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Date: Fri, 15 Dec 2017 13:04:14 +0000
From: Nicholas Wilson <>
To: "" <>
Subject: Re: [PATCH] split __libc_start_main.c into two files (Wasm)


On 15 December 2017 12:33, Szabolcs Nagy wrote:
> why is exit ugly?
> halting execution should not be complicated on whatever platform

In WebAssembly, the runtime environment is (typically) a webpage. It's not clear what exit() would be expected to do to the webpage or Wasm module. The Wasm interpreter offered by browsers doesn't offer a way to cleanly exit/terminate a running WebAssembly function; the "trap" instruction to abort is the closest you could get.

If you have some existing C code that you want to compile/port to WebAssembly, whatever the code previously expects to happen on exit() won't happen. It will need to be changed when ported to the web, the semantics of a Unix process and a web page are unavoidably different. For brand-new code specifically targeting a web page, you wouldn't deliberately add a dependency on exit(), because it's not clearly meaningful for a webpage.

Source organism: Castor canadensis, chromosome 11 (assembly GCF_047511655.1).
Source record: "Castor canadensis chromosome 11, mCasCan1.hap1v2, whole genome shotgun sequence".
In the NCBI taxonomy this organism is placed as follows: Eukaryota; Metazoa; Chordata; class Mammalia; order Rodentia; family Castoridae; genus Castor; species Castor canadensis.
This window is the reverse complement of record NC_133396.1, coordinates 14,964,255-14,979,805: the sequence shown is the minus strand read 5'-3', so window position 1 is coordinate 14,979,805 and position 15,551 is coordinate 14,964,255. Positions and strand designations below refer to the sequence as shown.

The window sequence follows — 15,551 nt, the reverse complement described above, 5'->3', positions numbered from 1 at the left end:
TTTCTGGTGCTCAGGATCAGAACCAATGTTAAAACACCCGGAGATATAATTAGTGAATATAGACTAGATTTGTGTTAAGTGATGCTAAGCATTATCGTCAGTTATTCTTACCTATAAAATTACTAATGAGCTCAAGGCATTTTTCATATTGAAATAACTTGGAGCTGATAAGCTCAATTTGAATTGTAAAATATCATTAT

So, it's "ugly" to me because the lifecycle of the webpage is an awkward fit for exit(). We could bodge in some emulation, but it's just ugly to pull in the emulation when we don't expect it to be used. My preference is "you should only link in the hacks you rely on".

It's not too bad - we will have to implement exit() emulation for legacy code, so I could live with it being linked in to every application. I just dislike hacks, and don't enjoy seeing them bundled into my own applications!

> how do you implement a_crash?
> the c runtime uses that all over the place anyway so it's unlikely
> that you can get away without process termination code.

a_crash will invoke the Wasm "trap" instruction, which throws an exception up to the WebAssembly interpreter. It will have proper "noreturn" semantics, but it's then up to the interpreter to do whatever it feels is most helpful to the developer - probably print a message.


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